The bare minimum for a sex toy that doesn’t suck: materials and safety

Many consumers buy mystery material jelly dildos and vibrators because they’re cheap, without stopping to think about what jelly is, or its effects on delicate, internal mucus membranes.

You read food labels and make sure your ingestibles are safe. Why should you inspect your insertable sex toys any less carefully? Sex toys, unlike food, have no regulation in the market. As a result, they’re commonly made of cheap and toxic materials with neither the environment, nor the consumer’s safety in mind.

“Jelly” is an umbrella term for mixes of polyvinyl chloride plastic and rubber, with the addition of phthalates used to soften the PVC. Another way to understand phthalates is to think of them as dissolving the PVC, the way you can soften nail polish with acetone-based nail polish remover.

According to Tantus Inc., a manufacturer of silicone toys, a PVC sex toy is typically composed of 35-75% phthalates. If there is no plasticizing/softening agent, the PVC is a very hard plastic.

When you soften nail polish with acetone, the nail polish remover evaporates, right? Jelly toys do the something similar, but more slowly– over the span of weeks or months. If a sex toy has a vinyl “shower curtain” smell, it’s off-gassing and leeching the phthalates and other toxic chemicals into the environment. This can melt other jelly/PVC toys near it. Exhibit A: Smitten Kitten MN’s toxic toy jars.

Body-safe toys, including silicone, don’t do that when you store them together because they’re made to be chemically stable and inert. However, because there is no regulation, some manufacturers intentionally mislabel toxic toys as “phthalate-free” or “body-safe” because they know that these are buzzwords that consumers are looking for.

In the long run, phthalates are a suspected human carcinogen and endocrine disrupter, linked to infertility, cancer, kidney damage, and developmental abnormalities (in the case of, say, a pregnant woman masturbating, or a baby playing with a PVC teething ring). You don’t have to take just my word for it. The U.S. government recognizes phthalate-infused PVC as unsafe for use in children’s toys.

Other substances you might find in jelly toys include: cadmium, toluene, cyclohexanone, tetrahydrofuran, 1-Methyl-2-pyrrolidinone, phenol, dimethylformamide, dimethyl phosphite, and other chemicals with documented detrimental health effects. Because “jelly” is a vague term, and information about the ingredients isn’t required in toy packaging, you really don’t know what you’re getting.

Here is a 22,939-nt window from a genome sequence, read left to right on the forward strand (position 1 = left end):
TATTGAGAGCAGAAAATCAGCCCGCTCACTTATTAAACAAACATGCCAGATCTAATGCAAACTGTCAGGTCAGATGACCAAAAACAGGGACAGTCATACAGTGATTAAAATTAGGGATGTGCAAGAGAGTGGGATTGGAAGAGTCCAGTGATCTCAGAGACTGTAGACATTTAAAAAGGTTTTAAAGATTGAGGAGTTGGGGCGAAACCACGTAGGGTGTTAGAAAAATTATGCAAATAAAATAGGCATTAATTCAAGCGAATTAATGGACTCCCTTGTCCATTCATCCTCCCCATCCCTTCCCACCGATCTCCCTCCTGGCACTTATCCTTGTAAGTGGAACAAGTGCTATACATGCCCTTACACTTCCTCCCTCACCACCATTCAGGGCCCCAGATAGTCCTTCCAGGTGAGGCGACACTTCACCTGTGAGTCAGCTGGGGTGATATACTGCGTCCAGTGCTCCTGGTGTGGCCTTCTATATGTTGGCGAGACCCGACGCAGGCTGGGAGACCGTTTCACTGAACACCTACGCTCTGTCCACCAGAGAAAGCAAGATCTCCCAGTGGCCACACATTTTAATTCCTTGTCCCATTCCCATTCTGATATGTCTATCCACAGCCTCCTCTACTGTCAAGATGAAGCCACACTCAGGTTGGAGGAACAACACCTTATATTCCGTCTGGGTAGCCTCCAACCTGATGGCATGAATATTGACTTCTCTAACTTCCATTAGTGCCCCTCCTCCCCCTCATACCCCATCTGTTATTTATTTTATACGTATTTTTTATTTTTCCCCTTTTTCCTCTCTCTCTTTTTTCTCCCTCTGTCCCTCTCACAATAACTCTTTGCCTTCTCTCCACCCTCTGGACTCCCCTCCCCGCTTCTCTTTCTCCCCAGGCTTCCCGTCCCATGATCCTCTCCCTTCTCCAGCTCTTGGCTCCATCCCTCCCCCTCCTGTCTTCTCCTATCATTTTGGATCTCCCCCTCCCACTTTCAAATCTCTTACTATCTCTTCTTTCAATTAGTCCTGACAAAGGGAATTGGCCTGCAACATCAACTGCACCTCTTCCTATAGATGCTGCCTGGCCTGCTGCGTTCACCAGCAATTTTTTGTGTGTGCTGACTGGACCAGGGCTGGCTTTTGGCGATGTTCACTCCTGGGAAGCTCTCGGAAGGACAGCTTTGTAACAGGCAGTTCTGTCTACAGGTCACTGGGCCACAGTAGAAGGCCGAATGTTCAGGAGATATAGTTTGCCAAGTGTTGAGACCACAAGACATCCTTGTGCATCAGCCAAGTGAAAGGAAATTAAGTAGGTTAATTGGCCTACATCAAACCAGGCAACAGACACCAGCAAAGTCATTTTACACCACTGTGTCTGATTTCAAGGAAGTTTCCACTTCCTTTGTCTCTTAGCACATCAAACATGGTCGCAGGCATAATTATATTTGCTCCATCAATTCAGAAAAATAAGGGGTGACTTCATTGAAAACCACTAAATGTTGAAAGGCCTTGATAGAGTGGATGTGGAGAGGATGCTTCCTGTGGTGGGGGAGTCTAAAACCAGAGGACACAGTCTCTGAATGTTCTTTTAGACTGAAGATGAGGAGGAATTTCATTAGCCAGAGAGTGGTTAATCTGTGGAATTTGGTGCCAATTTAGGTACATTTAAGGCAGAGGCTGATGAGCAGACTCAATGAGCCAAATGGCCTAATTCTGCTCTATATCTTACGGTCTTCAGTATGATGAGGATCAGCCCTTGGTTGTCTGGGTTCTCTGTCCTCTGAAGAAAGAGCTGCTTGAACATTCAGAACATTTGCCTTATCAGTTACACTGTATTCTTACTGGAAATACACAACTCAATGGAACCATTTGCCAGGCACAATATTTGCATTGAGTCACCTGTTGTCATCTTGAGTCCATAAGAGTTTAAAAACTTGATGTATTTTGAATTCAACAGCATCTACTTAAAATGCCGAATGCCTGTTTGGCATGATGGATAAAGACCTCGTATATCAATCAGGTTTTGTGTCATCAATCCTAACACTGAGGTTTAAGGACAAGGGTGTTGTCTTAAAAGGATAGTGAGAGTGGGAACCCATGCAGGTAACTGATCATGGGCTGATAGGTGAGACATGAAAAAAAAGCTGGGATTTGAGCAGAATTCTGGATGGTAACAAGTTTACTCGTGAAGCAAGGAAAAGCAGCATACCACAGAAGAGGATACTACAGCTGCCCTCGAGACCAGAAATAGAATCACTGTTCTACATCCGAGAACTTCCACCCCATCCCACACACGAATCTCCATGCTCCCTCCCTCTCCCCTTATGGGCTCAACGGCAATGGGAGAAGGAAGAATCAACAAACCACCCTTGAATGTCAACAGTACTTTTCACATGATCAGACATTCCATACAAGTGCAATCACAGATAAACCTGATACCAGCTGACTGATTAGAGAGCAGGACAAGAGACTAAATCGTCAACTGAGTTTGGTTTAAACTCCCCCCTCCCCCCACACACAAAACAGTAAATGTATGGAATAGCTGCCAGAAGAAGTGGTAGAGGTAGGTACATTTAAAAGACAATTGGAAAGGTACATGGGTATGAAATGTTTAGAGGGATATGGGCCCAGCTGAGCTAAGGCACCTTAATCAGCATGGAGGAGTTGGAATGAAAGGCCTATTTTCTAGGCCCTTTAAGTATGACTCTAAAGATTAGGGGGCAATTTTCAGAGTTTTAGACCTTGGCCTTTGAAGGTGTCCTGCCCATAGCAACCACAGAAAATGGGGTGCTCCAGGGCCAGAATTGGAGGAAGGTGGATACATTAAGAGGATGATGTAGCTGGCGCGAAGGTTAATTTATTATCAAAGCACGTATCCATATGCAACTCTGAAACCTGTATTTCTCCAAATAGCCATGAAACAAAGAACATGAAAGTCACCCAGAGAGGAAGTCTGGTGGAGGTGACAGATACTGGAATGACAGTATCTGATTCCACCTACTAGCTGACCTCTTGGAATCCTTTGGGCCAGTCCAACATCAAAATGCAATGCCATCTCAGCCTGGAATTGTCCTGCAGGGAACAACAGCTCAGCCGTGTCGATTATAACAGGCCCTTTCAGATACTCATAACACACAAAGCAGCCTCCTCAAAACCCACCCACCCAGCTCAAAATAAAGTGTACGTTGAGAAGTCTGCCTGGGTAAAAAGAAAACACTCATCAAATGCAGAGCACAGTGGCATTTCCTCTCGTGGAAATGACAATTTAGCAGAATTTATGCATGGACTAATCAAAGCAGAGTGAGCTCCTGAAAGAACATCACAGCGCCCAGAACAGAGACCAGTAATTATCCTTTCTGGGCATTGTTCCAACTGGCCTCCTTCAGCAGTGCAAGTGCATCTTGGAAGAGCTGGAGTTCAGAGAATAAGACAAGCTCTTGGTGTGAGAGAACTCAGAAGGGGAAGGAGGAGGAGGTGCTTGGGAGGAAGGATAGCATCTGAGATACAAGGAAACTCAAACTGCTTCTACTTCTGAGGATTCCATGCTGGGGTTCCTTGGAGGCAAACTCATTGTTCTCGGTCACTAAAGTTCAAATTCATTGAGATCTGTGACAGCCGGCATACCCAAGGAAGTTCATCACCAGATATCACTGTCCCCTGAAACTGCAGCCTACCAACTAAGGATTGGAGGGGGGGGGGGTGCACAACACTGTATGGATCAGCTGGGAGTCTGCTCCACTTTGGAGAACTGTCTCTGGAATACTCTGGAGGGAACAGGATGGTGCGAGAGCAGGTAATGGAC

Yes, it’s true that long names for chemicals might make them sound more scary than they really are. Some of these compounds are commonly used in organic chemistry laboratories, but only with the usual safety precautions of wearing gloves, long sleeves, pants, and closed shoes. They are not compounds meant to be inserted in your orifices.

Additionally, toxic toys are also unhygienic and impossible to sanitize because bacteria and fungi can live in the pores of the material. Even if you’re the only one using the toy. Even if you’re using it only in one hole. It is a cesspool of microbes that can multiply and can disrupt your natural balance. Even if you, say, soak them in bleach, all that really does is house bleach that can’t get totally be removed from the pores, but is gradually released as the material degrades, making the toy even more toxic.

So what do I do now?

If you feel you absolutely must buy a jelly toy, whether because of the price tag, or the feel of it, at least use a condom with it. But even that isn’t guaranteed to do much in terms of shielding you from these chemicals. Nobody is saying you WILL get infected or that you WILL get cancer if you use jelly on your genitals, but that you’re increasing your risk the more you expose yourself to it. Do your research when it comes to your health.

There are many body-safe materials to use, like glass, properly finished wood, ABS plastic, and steel. However, if you’re looking for a non-rigid toy, silicone is the only soft material that is both body-safe and non-porous. The only way to know you’re getting 100% silicone is to buy from a company you can trust to label their products accurately and/or do a flame test when in doubt. Bear in mind that big companies like California Exotics and Doc Johnson do sell both toxic toys and silicone, so while you can get quality, body-safe toys from them, it’s often a “buyer beware” situation.

Even the price argument doesn’t hold up very well in my mind. You can get brand name glass and silicone toys at a discount on Amazon, though it’s safer to buy from a direct manufacturer or a reputable store like, say, SheVibe or Smitten Kitten and know who you’re supporting. If you’re not particular about color, you can also get discounted silicone toys from directly Tantus via their grab bags. Often, you can take an even deeper discount off the already-low prices with coupon codes.

There are many, many options for affordable and safe toys, but suffice to say that, below a certain price point, you get what you pay for. The health of your internal organs isn’t something to be taken lightly– safety and quality are an investment.


A list of silicone toy makers you can trust

Tantus, Lelo, Vixen Creations, Fun Factory, Hole Punch Toys, Je Joue, JimmyJane, BSwish, Njoy, Nobessence, Papaya Toys, Crystal Delights, Swan, Jopen, Toyfriend, Minna Life, Laid, Bad Dragon, Damn Average, Fuze, Fucking Sculptures, BS is Nice, PleasureWorks, Standard Innovations/We-Vibe, Vamp Silicone.

This list is by no means comprehensive.

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